Interior of the Ambassadors Accreditation Hall, 1923–1929, at the Riga Castle by Artist Ansis Cīrulis (1883–1942)
The interior of the Ambassadors Accreditation Hall at the Riga Castle designed by Ansis Cīrulis is the most socially and artistically significant interior ensemble with which the new Latvian state, established in 1918, proclaimed its identity. The interior, which was done in step with the stylization of national motifs in Art Deco, is an early example of this trend, not only in Latvia but in all of Europe. It is all the more valuable for the fact that it has been preserved and is used to this day.
The Riga Castle (built in the 14th century) was chosen as the official residence of the President, a largely representational post in Latvia. In 1923, the first Latvian President Jānis Čakste (1859–1927) announced a tender for the Hall, which was to introduce Latvian culture to foreign ambassadors seeking accreditation. The panel of judges, which included well-known artists and architects, awarded the commission to Cīrulis, author of the design proposal titled “Rebirth” (Atdzimšana). The interior was completed in 1929.
For Cīrulis this was the first large interior ensemble he worked on. He designed the entire space: the wall and ceiling paintings, lamps, furniture and textiles – curtains, rugs and furniture covers. In addition, he participated in the realization of the design, doing some of the painting himself. The furniture possesses rural heft, but it is adorned with fine Latvian ethnographic ornaments, both carved and inlaid, and stylized in the Art Deco manner. The furniture also includes Cīrulis’ variation on stulpiņš, the Latvian ethnographic seat.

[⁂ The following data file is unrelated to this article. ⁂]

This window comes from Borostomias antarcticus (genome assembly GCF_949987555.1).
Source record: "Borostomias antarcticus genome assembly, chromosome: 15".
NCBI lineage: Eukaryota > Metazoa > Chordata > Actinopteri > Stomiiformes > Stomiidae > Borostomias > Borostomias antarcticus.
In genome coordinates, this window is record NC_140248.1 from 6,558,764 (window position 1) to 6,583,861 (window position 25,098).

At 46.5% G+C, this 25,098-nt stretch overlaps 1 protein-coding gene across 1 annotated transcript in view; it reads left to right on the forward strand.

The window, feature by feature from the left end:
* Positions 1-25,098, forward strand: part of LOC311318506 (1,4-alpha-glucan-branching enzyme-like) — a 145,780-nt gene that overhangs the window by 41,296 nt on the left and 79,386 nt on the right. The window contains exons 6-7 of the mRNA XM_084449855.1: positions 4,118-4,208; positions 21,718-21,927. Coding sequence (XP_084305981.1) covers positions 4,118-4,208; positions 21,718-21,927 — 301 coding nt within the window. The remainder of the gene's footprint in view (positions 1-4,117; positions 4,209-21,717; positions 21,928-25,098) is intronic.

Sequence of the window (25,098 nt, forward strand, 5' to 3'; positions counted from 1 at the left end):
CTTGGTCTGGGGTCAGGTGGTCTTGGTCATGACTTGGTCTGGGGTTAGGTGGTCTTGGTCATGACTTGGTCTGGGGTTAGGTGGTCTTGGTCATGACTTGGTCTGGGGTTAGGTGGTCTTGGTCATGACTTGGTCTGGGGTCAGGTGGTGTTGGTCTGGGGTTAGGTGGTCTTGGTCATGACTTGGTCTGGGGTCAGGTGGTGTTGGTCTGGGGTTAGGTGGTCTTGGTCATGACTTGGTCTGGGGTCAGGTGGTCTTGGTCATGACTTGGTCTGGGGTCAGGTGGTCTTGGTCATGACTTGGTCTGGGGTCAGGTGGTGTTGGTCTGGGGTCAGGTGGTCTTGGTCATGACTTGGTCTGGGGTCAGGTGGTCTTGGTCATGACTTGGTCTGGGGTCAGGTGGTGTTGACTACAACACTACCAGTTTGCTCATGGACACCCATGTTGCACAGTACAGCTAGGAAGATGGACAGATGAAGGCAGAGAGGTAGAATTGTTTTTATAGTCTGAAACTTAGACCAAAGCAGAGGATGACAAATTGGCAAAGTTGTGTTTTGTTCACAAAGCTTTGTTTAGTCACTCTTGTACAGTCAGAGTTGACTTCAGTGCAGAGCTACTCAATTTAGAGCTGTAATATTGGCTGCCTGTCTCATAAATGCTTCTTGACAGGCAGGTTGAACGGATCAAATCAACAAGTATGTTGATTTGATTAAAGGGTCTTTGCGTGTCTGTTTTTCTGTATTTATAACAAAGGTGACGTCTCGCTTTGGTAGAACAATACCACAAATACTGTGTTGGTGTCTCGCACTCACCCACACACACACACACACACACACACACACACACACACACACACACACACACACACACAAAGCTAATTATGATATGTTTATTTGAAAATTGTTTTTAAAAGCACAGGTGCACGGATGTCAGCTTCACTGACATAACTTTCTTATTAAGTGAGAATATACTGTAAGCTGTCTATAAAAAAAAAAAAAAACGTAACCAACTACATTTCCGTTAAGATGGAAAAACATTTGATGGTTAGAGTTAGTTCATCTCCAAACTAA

Cīrulis received the Culture Foundation Award (1925, 1929); the Grand Prix at the World Fair in Brussels (1935) for madarojumi, a special printing technique he had invented, and a gold medal for stained glass design at the World Art and Technology Fair in Paris (1937).
Cīrulis’ education, albeit fragmentary, was extensive. To a great degree he was self-taught, studying both Latvian ornaments and gaining knowledge and perfecting his skills at studios and schools in Rīga, St. Petersburg and Paris. He was a very versatile and prolific artist, who recognized and was in step with contemporary trends and was alive to both social and political demands for a combination of modern expression, which, at the same time, was recognizably Latvian. At the beginning of the 20th century, production from Cīrulis’ ceramic studio, done in the spirit of national romanticism, were very popular. Cīrulis designed the elements identifying the individual Latvian Riflemen’s battalions and was the author of the first postage stamp of the Republic of Latvia. He also created the national heraldry – the coats of arms of Latvian cities. After the coup of president Kārlis Ulmanis in 1934, Cīrulis became the official ambassador of the Latvian expression of the regime. Cīrulis’ furniture and interior designs were copied and popularized in the media; well-to-do individuals and state offices alike commissioned furniture sets.
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